What is Inside an LED?
LED's are special diodes that emit light when connected in a circuit. They are frequently used as "pilot" lights in electronic appliances to indicate whether the circuit is closed or not. A clear (or often colored) epoxy case enclosed the heart of an LED, the semi-conductor chip.
1) by the flat side of the bulb, and
2) 2) by the shorter of the two wires extending from the LED.
The negative lead should be connected to the
negative terminal of a battery. LED's operate at relative low voltages
between about 1 and 4 volts, and draw
currents between about 10 and 40 milliamperes. Voltages and
currents substantially above these values can melt a LED chip.
The most important part of a light emitting diode (LED) is the semi-conductor
chip located in the center of the bulb as shown at the right. The chip has two regions separated by a junction. The p region is dominated by positive electric charges, and the n region is dominated by negative
electric charges. The junction
acts as a barrier to the flow of electrons between the p and the n regions. Only when
sufficient voltage is applied to the semi-conductor chip, can the current flow,
and the electrons cross the junction into the p region.
In the absence of a large enough electric potential difference (voltage) across the LED leads, the junction presents an electric potential barrier to the flow of electrons.
What Causes the LED to Emit Light and What Determines the Color of the Light?
When sufficient voltage is applied to the chip across
the leads of the LED, electrons can move easily in only one direction
across the junction between the p and n regions. In the p region
there are many more positive than negative charges. In the n region the electrons are more numerous than the positive electric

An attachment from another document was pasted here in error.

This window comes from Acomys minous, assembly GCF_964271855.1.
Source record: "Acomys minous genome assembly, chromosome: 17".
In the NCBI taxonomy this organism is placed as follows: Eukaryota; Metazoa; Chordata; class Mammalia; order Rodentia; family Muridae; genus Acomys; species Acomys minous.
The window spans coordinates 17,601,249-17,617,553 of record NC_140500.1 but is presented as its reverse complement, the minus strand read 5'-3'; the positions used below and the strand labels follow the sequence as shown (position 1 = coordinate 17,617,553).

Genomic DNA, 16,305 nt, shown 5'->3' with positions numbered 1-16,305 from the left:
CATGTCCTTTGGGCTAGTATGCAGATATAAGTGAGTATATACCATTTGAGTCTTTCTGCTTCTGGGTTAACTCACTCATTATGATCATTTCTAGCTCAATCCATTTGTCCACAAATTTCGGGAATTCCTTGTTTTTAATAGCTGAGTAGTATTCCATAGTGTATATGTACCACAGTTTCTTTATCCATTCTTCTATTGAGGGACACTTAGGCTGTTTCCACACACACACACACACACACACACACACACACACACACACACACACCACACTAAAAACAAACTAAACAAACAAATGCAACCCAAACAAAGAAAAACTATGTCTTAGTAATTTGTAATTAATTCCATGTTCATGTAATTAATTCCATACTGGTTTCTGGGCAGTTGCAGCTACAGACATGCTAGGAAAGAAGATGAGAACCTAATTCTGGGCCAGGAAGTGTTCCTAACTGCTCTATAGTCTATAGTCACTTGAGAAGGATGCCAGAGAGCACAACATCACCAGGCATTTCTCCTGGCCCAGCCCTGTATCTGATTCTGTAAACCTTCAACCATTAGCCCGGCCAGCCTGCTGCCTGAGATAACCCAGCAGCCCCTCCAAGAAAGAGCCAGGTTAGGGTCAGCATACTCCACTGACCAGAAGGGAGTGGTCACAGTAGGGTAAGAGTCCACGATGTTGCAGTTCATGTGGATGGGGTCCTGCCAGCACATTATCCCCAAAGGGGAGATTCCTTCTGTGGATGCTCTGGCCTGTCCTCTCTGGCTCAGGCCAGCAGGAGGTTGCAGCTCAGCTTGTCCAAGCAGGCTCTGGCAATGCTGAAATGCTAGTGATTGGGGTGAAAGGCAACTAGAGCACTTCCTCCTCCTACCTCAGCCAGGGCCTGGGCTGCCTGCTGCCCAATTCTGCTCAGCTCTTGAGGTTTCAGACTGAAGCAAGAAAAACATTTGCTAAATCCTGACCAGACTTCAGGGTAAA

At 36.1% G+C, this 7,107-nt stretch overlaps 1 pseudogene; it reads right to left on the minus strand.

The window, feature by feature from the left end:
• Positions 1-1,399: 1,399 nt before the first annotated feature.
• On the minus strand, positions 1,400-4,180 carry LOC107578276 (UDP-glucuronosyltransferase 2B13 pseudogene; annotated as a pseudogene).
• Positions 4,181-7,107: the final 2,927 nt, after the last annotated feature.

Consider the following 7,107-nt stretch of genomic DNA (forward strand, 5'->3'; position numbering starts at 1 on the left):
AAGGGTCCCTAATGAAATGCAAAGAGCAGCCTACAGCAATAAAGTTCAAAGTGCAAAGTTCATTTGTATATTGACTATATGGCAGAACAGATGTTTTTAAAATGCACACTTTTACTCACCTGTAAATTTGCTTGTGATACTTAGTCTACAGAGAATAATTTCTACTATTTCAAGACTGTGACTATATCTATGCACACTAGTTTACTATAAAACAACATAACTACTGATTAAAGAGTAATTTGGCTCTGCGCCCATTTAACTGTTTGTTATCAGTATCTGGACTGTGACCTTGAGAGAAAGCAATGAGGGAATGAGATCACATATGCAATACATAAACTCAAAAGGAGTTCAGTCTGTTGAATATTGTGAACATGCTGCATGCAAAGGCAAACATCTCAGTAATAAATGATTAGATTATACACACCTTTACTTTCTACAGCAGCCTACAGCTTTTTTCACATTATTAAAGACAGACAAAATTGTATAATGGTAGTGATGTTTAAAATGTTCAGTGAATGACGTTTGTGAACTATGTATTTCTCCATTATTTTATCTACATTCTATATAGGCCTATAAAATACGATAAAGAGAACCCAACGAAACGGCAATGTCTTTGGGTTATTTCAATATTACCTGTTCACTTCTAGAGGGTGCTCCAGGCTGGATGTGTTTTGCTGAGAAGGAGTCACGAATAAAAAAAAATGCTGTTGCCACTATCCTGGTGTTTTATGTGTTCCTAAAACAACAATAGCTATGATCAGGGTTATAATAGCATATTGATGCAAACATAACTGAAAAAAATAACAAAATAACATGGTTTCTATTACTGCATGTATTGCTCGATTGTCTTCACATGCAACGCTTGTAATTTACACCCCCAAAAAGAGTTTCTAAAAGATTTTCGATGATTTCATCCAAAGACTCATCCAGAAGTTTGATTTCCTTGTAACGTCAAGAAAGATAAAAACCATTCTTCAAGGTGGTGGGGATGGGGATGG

charges. When a voltage is applied and the current starts to flow, electrons in
the n region have sufficient energy
to move across the junction into the p
region. Once in the p region the
electrons are immediately attracted to the positive charges due to the mutual
Coulomb forces of attraction between opposite electric charges. When an
electron moves sufficiently close to a positive charge in the p region, the two charges
How Much Energy Does an LED Emit?
The electric energy is proportional to the voltage needed to cause electrons to flow across the p-n junction. The different colored LED's emit predominantly light of a single color. The energy (E) of the light emitted by an LED is related to the electric charge (q) of an electron and the voltage (V) required to light the LED by the expression: E = qV Joules. This expression simply says that the voltage is proportional to the electric energy, and is a general statement which applies to any circuit, as well as to LED's. The constant q is the electric charge of a single electron, -1.6 x 10-19 Coulomb.
Finding the Energy from the Voltage
Suppose you measured the voltage across the leads of an LED, and you wished to find the corresponding energy required to light the LED. Let us say that you have a red LED, and the voltage measured between the leads of is 1.71 Volts. So the Energy required to light the LED is E = qV or E = -1.6 x 10-19 (1.71) Joule, since a Coulomb-Volt is a Joule. Multiplication of these numbers then gives E = 2.74 x 10-19 Joule.
Finding the Frequency from the Wavelength of Light
The frequency of light is related
to the wavelength of light in a very simple way. The spectrometer can be used
to examine the light from the LED, and to estimate the peak wavelength of the
light emitted by the LED. But we prefer to have the frequency of the peak
intensity of the light emitted by the LED. The wavelength is related to the
frequency of light by , where c is the speed of light (3 x 108 m/s)